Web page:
Back in the day, traveling with a computer was unheard of. Size and weight are a traveler’s number one enemy, and the luxury of a portable computer was rarely worth the trouble. Not anymore!
I’m here to help you pick out a travel-worthy laptop that fits your needs. I’m not going to list specific models, they’d be out of date a few months after this article was published. Instead, I’ll cover the decision points that most affect your choice, and give some recommendations for brands and companies I’ve used in the past.
Think Small! Smaller laptops are not only more portable, but are also more durable and have a longer-lasting battery.
Step one: Decide what size laptop you need. Sizes range from eight to eighteen inches with weights from three to twenty pounds. For travel, you’re going to want something under 15 inches. 13 inches or less would be more realistic. Using a 15” laptop on an airplane or bus is possible, but not very comfortable. Anything over 15” will have a horrible battery life and weigh a ton.
Deciding what size laptop you need depends on what you’re going to use it for. Most travelers simply want a more convenient and portable way to write, make calls, do business and conduct research on the internet. If email, blogging and web surfing is all you do, a smaller machine is just fine.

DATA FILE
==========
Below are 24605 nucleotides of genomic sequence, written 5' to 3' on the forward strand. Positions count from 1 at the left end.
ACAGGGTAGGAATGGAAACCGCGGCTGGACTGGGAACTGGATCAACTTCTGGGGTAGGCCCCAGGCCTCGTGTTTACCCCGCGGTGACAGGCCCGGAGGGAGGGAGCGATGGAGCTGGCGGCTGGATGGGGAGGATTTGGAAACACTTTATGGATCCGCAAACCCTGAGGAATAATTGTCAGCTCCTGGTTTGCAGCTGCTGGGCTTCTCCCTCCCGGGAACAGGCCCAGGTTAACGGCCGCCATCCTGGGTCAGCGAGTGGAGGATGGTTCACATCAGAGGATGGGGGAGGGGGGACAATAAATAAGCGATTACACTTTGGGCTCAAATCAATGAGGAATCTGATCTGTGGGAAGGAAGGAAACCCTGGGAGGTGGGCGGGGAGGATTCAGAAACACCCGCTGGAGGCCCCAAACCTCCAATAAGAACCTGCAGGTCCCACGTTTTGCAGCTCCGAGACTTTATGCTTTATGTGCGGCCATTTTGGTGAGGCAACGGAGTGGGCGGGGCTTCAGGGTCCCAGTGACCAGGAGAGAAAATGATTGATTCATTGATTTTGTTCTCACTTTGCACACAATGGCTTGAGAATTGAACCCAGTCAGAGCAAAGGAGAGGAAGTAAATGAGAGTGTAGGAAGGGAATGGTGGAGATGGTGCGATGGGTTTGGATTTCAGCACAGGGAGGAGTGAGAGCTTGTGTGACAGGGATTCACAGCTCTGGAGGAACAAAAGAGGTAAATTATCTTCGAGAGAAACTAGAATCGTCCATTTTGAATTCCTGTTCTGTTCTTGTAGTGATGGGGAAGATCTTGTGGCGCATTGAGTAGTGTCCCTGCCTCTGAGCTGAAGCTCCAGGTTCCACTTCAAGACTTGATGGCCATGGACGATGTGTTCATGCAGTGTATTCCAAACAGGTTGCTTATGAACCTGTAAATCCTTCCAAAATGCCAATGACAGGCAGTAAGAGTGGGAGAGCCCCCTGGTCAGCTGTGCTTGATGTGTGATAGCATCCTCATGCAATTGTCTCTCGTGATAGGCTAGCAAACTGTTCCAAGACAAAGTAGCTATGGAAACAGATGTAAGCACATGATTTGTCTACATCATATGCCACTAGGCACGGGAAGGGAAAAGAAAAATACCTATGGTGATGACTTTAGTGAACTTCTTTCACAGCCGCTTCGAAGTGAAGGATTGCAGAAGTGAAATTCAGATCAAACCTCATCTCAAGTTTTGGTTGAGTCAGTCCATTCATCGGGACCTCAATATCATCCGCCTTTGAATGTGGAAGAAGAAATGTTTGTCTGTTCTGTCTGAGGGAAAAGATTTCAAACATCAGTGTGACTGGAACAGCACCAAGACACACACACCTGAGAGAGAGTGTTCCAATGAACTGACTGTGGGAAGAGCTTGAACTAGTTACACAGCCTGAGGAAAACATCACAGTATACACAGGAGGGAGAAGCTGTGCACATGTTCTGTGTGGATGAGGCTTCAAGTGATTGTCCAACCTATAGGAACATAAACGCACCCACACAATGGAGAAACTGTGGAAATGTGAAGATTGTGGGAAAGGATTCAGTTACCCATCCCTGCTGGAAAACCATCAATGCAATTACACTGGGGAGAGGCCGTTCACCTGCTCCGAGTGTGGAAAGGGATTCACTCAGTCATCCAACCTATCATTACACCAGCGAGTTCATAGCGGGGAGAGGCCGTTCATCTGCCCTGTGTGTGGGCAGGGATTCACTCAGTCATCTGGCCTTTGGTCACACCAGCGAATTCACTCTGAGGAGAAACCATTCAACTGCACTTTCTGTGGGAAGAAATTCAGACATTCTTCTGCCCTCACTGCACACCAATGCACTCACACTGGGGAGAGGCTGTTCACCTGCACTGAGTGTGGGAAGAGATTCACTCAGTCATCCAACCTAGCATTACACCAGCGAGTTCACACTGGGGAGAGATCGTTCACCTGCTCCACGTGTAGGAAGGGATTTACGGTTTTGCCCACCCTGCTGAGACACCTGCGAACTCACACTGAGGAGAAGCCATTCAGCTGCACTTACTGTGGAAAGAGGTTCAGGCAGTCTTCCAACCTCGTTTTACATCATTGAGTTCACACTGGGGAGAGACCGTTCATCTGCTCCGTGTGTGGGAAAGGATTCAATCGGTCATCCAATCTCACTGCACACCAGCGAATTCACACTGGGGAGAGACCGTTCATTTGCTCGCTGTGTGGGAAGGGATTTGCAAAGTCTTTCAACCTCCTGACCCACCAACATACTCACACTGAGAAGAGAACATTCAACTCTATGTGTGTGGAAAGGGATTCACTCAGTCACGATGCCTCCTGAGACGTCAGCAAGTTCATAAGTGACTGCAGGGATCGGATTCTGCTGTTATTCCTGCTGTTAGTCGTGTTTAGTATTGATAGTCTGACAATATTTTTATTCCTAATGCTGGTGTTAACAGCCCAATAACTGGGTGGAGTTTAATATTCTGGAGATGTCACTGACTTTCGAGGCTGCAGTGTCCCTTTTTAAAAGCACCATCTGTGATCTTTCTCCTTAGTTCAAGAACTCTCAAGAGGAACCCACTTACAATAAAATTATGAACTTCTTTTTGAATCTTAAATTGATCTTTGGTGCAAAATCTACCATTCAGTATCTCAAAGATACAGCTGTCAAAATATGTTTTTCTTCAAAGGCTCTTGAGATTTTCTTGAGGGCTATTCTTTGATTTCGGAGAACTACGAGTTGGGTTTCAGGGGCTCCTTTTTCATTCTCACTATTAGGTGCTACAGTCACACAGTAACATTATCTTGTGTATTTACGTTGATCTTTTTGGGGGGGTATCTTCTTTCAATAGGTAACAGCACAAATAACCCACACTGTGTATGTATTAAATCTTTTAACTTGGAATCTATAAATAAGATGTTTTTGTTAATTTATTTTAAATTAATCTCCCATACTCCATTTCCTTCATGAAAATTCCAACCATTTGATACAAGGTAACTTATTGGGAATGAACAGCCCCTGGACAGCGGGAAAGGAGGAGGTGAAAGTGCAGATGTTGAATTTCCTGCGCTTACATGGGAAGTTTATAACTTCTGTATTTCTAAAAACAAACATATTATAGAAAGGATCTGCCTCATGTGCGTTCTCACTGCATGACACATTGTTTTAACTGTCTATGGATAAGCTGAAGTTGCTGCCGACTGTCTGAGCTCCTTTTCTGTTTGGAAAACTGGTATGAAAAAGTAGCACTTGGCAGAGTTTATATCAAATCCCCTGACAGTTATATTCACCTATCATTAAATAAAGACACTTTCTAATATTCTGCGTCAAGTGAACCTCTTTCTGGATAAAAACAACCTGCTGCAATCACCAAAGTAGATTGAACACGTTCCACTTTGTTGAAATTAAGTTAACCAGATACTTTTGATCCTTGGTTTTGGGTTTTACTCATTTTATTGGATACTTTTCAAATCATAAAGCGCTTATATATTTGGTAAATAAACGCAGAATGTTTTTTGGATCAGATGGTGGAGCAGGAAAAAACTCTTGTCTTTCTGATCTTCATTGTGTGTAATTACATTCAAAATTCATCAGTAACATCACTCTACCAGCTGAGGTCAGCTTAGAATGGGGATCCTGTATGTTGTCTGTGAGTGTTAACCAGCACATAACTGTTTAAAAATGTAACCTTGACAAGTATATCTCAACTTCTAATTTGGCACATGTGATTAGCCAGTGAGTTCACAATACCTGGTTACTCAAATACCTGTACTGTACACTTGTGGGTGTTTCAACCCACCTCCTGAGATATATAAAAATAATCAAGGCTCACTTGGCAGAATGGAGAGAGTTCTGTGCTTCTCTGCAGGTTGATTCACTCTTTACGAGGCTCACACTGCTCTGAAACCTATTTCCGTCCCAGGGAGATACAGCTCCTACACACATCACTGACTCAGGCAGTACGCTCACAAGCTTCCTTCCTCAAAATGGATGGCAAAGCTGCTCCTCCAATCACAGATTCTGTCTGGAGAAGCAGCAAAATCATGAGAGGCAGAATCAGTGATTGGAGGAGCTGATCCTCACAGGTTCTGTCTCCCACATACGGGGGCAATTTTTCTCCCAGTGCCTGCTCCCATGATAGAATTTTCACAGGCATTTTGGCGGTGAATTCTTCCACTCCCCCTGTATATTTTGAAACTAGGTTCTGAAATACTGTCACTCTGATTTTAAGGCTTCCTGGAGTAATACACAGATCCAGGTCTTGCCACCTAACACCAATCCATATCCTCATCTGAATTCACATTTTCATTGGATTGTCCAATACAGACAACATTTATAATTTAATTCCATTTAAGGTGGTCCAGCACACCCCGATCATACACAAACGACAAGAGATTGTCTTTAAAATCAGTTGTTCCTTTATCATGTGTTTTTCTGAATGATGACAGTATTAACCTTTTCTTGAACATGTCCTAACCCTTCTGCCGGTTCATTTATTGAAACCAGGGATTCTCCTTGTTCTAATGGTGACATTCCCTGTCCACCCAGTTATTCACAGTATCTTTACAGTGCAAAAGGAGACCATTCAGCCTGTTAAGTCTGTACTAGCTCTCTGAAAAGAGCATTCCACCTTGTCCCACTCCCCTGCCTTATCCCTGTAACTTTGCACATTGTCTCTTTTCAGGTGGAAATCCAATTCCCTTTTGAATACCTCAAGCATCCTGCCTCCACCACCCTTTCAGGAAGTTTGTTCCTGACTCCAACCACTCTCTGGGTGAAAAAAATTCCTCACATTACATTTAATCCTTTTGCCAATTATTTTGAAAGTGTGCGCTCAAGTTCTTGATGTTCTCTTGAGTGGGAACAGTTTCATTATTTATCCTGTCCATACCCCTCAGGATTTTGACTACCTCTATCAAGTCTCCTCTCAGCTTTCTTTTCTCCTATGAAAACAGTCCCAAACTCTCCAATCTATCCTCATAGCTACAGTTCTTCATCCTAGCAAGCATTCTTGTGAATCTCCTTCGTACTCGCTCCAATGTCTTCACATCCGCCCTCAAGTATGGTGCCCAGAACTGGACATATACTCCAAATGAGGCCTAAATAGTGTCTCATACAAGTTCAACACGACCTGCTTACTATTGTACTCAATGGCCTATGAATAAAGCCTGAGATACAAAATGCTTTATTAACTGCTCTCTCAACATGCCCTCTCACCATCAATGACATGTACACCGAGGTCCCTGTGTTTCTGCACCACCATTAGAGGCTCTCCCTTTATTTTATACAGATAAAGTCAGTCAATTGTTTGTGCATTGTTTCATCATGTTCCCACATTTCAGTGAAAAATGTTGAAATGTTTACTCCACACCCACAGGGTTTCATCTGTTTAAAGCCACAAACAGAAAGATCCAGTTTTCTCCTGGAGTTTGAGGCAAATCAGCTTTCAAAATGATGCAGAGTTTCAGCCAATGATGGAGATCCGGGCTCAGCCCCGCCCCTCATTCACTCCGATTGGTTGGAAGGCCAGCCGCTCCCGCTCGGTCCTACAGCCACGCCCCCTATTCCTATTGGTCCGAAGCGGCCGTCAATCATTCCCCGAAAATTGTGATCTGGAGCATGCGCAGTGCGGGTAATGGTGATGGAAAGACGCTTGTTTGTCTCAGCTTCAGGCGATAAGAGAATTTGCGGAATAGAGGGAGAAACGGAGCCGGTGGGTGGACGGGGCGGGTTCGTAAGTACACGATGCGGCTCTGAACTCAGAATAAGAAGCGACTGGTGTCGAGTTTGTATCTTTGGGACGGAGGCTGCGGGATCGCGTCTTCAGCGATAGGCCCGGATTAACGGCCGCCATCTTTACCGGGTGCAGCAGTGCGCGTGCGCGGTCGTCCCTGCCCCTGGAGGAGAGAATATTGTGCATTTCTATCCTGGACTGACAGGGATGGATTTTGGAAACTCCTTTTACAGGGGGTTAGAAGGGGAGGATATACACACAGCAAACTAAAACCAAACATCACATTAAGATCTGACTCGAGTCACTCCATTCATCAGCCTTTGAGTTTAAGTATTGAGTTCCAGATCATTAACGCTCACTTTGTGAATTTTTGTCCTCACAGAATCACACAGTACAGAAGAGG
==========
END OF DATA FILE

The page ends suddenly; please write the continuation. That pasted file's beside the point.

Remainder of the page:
Depending on the work you do while traveling, you may need something larger and more powerful. I’m a software developer. I need a faster machine with a larger screen and full-sized keyboard to work comfortably. For our upcoming overlanding trip through Central and South America I’m taking a 15” laptop. If I was doing the same trip as a backpacker I’d seriously consider downsizing to 13 or 14 inches.
In the past few years netbooks have become the most common type of computer used by travelers. They are underpowered and too small for more intensive tasks like software development, design, illustration or video editing. However, they are perfect for surfing, emailing, writing or watching movies when you’re bored.